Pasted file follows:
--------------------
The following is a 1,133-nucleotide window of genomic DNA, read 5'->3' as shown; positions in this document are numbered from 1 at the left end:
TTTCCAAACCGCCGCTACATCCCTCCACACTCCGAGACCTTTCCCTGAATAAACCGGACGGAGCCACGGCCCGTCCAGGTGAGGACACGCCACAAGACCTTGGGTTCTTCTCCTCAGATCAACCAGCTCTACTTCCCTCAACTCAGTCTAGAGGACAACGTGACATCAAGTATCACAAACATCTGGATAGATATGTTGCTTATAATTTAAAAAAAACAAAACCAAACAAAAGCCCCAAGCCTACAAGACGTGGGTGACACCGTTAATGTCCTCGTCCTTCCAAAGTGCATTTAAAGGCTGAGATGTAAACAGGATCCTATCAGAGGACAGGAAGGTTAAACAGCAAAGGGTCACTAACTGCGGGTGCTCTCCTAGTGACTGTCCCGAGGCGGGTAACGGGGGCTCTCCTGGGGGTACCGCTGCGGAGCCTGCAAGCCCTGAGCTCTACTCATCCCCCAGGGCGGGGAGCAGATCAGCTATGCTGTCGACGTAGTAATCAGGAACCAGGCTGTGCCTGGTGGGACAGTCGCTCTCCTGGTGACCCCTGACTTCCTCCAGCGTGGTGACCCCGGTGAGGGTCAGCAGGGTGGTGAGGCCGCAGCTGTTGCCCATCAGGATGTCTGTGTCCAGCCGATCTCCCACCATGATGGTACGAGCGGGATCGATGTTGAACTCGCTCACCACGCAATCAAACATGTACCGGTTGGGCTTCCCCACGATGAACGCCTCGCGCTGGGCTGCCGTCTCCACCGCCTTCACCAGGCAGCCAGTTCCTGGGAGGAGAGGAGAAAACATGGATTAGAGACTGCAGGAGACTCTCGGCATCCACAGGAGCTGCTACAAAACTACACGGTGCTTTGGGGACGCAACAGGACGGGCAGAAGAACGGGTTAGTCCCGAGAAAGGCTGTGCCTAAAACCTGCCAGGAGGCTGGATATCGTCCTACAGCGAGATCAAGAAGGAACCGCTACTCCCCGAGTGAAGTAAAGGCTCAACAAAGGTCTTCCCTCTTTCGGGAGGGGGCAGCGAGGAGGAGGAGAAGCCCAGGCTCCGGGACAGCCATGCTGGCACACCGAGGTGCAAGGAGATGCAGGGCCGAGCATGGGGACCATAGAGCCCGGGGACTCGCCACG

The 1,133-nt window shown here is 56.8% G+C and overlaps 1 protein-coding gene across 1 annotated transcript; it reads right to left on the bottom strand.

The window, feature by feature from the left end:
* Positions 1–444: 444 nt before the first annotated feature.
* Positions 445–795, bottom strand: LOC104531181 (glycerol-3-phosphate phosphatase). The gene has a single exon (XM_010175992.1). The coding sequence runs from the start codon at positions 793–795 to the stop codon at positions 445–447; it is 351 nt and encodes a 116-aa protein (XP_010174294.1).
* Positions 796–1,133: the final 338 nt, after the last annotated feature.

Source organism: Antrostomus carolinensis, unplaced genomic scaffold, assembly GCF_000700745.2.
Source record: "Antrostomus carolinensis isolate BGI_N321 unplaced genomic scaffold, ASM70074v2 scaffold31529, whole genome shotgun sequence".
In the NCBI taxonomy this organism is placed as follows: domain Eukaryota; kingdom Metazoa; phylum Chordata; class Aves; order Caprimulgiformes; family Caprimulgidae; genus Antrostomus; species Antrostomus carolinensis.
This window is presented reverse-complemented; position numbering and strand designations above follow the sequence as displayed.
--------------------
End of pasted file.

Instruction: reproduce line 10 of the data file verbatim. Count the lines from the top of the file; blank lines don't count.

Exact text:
In the NCBI taxonomy this organism is placed as follows: domain Eukaryota; kingdom Metazoa; phylum Chordata; class Aves; order Caprimulgiformes; family Caprimulgidae; genus Antrostomus; species Antrostomus carolinensis.